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- display first few lines of files
/usr/bin/head [-number | -n number] [filename]...
head [-qv] [-n lines] [-c chars] [-s skip][filename]...
The head utility copies the first number of lines of each filename to the standard output. If no filename is given, head copies lines from the standard input. The default value of number is 10 lines.
When more than one file is specified, the start of each file looks like:
==> filename <==
Thus, a common way to display a set of short files, identifying each one, is:
example% head -9999 filename1 filename2 ...
The head built-in in ksh93 is associated with the /bin and /usr/bin paths. It is invoked when head is executed without a pathname prefix and the pathname search finds a /bin/head or /usr/bin/head executable.
head copies one or more input files to standard output, stopping at a designated point for each file or to the end of the file whichever comes first. Copying ends at the point indicated by the options. By default, a header of the form ==> filename <== is output before all but the first file but this can be changed with the -q and -v options. If no file is given, or if the file is -, head copies from standard input starting at the current location.
The option argument for -c and -s can optionally be followed by one of the following characters to specify a different unit other than a single byte:
For backwards compatibility, -number is equivalent to -n number.
The following options are supported by /usr/bin/head:
The first number lines of each input file is copied to standard output. The number option-argument must be a positive decimal integer.
The number argument is a positive decimal integer with the same effect as the -n number option.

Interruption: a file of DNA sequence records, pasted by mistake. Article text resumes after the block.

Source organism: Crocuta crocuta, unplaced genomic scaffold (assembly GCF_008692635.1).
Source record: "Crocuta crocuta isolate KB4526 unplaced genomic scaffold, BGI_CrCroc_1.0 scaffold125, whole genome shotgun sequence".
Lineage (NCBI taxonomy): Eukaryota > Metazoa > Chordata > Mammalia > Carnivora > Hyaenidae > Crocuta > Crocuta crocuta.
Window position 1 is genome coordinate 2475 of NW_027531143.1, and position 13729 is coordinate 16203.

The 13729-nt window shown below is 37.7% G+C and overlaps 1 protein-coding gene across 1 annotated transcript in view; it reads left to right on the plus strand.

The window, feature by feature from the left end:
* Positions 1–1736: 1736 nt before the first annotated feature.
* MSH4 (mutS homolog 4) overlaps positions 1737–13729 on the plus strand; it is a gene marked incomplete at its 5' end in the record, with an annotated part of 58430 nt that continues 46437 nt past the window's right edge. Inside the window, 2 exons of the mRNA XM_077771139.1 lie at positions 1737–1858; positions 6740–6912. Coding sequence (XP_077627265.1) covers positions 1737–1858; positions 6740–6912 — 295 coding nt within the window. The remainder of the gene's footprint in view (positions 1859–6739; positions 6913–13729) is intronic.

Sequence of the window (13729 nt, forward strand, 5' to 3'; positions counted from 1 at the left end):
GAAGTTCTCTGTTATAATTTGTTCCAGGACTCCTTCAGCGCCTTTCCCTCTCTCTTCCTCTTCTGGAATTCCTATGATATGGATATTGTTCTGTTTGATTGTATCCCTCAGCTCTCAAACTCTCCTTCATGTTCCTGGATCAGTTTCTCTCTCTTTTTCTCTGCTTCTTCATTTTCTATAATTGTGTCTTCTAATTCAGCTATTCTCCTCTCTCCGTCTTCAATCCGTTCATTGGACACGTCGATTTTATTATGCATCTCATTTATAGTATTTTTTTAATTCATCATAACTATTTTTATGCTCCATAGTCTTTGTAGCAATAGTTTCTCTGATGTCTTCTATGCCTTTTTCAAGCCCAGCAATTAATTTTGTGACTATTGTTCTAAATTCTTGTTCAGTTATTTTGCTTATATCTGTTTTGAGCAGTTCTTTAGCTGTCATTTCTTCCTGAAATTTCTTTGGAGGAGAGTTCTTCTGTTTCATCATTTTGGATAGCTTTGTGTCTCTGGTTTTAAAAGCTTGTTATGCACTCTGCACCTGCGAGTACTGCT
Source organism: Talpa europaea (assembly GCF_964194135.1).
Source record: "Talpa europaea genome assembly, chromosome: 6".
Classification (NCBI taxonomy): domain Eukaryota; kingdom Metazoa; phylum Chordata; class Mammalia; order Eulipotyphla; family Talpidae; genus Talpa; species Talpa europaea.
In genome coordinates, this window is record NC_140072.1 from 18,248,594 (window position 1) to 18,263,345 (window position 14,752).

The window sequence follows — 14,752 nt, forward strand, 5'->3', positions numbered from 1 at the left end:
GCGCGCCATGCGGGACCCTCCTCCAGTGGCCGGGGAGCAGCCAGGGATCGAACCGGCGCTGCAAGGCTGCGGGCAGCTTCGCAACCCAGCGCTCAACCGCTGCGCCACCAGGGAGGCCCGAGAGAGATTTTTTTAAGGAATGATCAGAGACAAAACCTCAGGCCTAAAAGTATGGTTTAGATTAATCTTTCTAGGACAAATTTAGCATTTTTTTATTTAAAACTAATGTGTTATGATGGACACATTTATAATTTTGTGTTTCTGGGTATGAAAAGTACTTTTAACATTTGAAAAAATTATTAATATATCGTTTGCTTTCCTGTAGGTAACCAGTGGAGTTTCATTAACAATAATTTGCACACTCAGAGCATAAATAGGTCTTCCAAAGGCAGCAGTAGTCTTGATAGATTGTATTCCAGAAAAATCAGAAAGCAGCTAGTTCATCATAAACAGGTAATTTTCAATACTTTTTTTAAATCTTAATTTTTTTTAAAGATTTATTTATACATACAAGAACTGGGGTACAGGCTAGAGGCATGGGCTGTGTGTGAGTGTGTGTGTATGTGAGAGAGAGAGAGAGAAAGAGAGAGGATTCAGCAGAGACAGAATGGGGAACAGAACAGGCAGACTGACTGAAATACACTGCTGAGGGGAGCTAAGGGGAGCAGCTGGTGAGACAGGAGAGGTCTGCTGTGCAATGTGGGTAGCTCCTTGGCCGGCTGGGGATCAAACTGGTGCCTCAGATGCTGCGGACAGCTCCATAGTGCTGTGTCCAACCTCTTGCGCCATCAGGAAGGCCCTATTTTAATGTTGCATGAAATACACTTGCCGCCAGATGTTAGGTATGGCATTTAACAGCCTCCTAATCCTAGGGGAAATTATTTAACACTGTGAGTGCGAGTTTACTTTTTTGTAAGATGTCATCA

If no options are specified, head acts as if -n 10 had been specified.
The following options are supported by the head built-in command in ksh93:
Copy lines from each file. The default value is 10.
Copy chars bytes from each file.
Never output filename headers.
Skip skip characters or lines from each file before copying.
Always output filename headers.
The following operand is supported:
A path name of an input file. If no file operands are specified, the standard input is used.
See largefile(5) for the description of the behavior of head when encountering files greater than or equal to 2 Gbyte ( 231 bytes).
Example 1 Writing the First Ten Lines of All Files
The following example writes the first ten lines of all files, except those with a leading period, in the directory:
example% head *
See environ(5) for descriptions of the following environment variables that affect the execution of head: LANG, LC_ALL, LC_CTYPE, LC_MESSAGES, and NLSPATH.
The following exit values are returned:
An error occurred.
See attributes(5) for descriptions of the following attributes:
The ksh93 built-in binding to /bin and /usr/bin is Volatile. The built-in interfaces are Uncommitted.